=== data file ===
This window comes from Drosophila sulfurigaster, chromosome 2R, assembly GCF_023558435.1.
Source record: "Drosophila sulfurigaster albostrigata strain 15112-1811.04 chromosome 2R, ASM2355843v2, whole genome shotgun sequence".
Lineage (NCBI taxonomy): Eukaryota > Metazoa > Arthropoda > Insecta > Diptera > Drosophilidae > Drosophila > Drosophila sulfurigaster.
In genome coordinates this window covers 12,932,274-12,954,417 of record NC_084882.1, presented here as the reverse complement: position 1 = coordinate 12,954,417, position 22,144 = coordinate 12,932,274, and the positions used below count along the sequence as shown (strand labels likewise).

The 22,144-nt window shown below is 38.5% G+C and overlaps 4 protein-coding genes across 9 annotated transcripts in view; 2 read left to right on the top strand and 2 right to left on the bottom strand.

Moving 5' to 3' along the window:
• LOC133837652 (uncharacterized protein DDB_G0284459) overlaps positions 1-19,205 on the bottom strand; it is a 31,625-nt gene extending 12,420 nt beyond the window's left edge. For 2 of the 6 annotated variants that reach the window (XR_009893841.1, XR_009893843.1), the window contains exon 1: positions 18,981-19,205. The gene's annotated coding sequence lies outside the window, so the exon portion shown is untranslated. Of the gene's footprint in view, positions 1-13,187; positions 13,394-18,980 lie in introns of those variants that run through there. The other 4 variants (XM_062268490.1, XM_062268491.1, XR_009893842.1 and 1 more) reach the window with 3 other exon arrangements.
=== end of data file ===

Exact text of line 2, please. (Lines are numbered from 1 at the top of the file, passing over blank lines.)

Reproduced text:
Source record: "Drosophila sulfurigaster albostrigata strain 15112-1811.04 chromosome 2R, ASM2355843v2, whole genome shotgun sequence".